I'm roughly the same weight, from an MTB background and love hitting the descents and corners hard, so as a cross-the-globe-BFAM, I thought I'd offer the following comments... nope apparently it's an essay - sorry about the length!
I rode Ksyrium SL's in 2005. They felt stiff, delivered power well and I thought they looked good at the time. I then moved to DA C24 wheels and noticed an improvement in ride quality, with no disadvantages (even the weight was technically better, as the wheelset weight was fairly equal, but it was located more at the hubs). After that, I spent a few seasons with Reynolds sponsorship, which I'll skip commenting on.
For the last few seasons I've worked for a travel company and built up my own wheels to ensure that I have the maximum possible ride quality for long days in the saddle, while still having wheels that keep my bike light going up and strong to rip out any stresses on the way down. Because our bikes get sold each season (with wheels obviously), I've had a chance to refine things a bit year on year. As it sounds like you're looking for the same qualities I prize in my wheels, I thought I'd share my formula:
- Novatec Hubs (A291SB & F482SB are my pics), which I first rode during my Reynolds days and found to be a very good balance of weight, performance and especially price - plus their sales service has been excellent. Theses hubs held up better then my Ksyriums did in dry weather (my mavic rear hub got a banshee stuck inside after one season). If you ride often in poor weather and aren't keen to do any servicing/replacement of bearings (I did need to replace one of mine after a UK winter - but that's true of almost every hub I've had), then you might want to look for something more robust - even if you'd just prefer to have something a bit more bling. But the Novatecs definitely get my vote for quality, high-value hubs, and they allow me to spend money on rims, which have a much bigger impact on the performance of a wheelset.
- spoke count is 20h front & 28h rear. I'd done 24h rear for a racing set in the past, which required a bit more work to keep true. For the weigh of four more spokes, 28h rear keeps maintenance to a minimum, which is what you want for a set of every day wheels. As Zen mentioned, 28h seems right for guys our size - especially if you want a wheel that sprints and punches up hill without hesitation or the dreaded brake rub.
- DT Aerolite or Sapim CX-Ray spokes on the front - the best thing is they come in boxes of 20, so it's an easy purchase, but I've found these to be the best option for ride quality on the front wheel, while also offering some aero benefit where it can have the biggest impact.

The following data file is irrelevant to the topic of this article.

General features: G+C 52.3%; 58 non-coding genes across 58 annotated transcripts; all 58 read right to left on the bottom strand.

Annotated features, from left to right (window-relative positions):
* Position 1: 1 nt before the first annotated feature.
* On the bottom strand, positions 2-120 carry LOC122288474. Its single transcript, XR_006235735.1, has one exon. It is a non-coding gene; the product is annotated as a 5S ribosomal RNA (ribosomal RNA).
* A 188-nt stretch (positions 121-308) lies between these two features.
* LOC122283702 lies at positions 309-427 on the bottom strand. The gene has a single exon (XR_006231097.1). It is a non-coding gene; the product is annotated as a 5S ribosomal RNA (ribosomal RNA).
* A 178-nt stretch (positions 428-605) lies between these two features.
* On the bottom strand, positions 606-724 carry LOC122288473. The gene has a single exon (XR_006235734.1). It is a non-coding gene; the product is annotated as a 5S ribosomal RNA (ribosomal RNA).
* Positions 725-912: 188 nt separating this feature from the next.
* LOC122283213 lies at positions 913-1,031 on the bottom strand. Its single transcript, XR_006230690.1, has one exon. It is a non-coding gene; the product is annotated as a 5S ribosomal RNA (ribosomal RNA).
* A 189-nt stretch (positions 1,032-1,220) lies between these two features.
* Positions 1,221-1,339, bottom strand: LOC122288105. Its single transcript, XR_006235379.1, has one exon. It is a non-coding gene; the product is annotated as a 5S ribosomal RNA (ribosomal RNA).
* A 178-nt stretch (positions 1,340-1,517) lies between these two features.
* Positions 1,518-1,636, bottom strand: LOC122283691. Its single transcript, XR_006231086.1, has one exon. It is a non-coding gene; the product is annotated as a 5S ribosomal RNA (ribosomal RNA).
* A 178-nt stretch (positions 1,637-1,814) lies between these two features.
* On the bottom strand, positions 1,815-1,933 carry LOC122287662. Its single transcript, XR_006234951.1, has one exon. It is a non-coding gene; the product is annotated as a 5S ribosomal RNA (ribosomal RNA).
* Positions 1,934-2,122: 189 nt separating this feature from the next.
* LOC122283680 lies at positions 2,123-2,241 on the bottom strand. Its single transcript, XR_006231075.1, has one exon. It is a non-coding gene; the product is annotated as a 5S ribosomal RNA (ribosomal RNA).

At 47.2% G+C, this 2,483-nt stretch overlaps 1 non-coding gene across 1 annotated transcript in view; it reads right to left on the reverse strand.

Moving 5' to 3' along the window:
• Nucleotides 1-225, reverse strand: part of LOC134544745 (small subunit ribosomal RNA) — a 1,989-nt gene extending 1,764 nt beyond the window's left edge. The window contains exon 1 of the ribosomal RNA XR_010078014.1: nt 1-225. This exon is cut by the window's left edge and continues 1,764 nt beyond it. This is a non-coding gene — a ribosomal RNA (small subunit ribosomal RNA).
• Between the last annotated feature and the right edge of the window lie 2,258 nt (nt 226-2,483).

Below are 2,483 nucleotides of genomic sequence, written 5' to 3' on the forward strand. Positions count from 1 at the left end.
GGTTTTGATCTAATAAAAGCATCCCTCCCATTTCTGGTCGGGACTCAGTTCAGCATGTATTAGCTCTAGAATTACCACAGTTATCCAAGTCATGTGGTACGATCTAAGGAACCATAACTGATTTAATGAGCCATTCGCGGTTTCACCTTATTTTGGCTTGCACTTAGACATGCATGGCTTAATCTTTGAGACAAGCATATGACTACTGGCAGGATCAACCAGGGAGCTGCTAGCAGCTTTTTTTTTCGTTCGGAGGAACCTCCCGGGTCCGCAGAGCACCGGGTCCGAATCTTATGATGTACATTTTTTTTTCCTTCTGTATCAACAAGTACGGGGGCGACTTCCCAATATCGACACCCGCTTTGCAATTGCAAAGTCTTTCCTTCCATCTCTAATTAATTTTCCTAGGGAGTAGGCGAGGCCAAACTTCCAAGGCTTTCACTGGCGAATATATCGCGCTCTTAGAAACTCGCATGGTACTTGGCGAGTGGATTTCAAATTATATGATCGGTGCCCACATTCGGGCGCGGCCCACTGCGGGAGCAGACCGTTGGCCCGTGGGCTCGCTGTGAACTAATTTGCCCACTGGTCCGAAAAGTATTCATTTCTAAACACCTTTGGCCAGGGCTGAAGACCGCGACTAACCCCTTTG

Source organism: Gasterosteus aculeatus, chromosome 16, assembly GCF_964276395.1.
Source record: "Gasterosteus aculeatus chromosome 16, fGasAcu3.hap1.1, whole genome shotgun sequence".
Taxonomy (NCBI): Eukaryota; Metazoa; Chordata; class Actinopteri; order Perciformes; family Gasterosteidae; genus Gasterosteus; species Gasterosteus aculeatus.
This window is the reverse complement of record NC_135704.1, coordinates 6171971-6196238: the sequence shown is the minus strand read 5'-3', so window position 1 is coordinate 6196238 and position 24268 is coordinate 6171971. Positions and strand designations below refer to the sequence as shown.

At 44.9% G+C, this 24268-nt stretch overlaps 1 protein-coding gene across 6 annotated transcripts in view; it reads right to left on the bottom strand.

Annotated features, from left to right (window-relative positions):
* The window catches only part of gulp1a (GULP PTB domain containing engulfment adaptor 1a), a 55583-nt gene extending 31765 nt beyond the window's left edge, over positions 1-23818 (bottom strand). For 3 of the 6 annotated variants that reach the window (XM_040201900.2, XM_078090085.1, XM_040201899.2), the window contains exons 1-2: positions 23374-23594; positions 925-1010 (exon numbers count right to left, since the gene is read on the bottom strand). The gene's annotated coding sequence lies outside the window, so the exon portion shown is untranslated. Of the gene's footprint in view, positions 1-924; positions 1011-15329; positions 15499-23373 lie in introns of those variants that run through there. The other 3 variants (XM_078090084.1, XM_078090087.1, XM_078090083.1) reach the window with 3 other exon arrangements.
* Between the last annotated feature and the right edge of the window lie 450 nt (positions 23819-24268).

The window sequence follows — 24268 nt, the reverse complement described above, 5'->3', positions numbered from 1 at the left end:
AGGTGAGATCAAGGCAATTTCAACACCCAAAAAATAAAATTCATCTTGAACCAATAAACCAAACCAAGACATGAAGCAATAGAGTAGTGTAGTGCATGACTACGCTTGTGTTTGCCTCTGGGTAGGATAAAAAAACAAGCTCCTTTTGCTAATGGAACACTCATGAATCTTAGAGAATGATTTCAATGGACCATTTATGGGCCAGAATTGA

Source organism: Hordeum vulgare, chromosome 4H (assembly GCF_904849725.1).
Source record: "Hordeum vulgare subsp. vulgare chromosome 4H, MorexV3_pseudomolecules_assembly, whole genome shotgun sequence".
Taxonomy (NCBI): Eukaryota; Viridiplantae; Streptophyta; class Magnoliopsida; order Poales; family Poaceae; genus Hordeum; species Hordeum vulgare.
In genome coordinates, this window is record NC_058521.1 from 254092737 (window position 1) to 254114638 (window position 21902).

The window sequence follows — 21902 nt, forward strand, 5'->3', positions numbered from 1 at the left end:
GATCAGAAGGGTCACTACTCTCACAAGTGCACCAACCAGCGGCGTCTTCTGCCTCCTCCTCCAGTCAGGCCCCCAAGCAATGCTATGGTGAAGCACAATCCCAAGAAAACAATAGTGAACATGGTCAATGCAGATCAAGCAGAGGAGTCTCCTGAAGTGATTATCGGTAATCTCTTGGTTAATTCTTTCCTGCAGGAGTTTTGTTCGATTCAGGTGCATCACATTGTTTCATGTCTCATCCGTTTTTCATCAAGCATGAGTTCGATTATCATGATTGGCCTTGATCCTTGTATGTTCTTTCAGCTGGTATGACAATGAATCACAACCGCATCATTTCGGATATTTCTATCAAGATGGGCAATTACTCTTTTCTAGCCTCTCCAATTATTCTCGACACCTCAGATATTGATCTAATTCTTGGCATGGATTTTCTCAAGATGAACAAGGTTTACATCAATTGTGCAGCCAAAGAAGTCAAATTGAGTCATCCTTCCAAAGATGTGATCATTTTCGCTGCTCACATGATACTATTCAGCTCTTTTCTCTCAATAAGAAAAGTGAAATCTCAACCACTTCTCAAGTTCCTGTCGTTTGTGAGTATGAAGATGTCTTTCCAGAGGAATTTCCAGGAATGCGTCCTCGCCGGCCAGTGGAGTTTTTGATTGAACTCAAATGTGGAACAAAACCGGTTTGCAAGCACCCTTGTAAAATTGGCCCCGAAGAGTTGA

- For rear wheel spokes, bladed isn't really necessary (you could easily just go with DT Comps), but I've preferred it for consistent looks. I've run aerolite/CX-Ray on the NDS, and then my best discovery has been running heavier bladed spokes from Trek (Bontrager) on the DS, which are MUCH less expensive then aerolites, offerd in loads of lengths and because the Novatec hubs are slotted for aero spokes, these build very nicely into a strong wheel.
- Rims have been a more progressive adventure. At first I used HED Ardennes, which offered fantastic ride quality and performance, but were expensive and wore pretty quickly on the brake track. Second set was built with C-4 V22, and I would never deal with that company again (they even flat out lied about whether they had sent things yet) - the rim was okay, but not a full oversize rim and the pinned join was noticeable when braking. I've now built with Archetypes, which have built with excellent quality, have a proper machined brake track and solid 17mm ID to allow the tire to sit at full width - which means you have the potential to boost both comfort and cornering/braking performance versus the tire profile of the Ksyriums.
Perhaps most importantly, these wheelbuilds have cost between £250 & £400 for the sets, so it seems that even paying for a good local builder, they are all well within your budget of getting below the Ksyriums.
One additional comment if I may - if you're 80kg and feel that your front wheel gets thrown around on windy descents, I can only suspect that you aren't particularly well balanced on your bike - that you must not have enough weight on the front wheel. Are you in the drops while descending? If not, get down there, keep your weight LOW. If it feels like you have too much weight on the front wheel, then move your weight back a bit, but never up. Also try to progressively get more comfortable with increased weight on the front end, because at 80kg, you shouldn't be getting blown around on Ksyriums.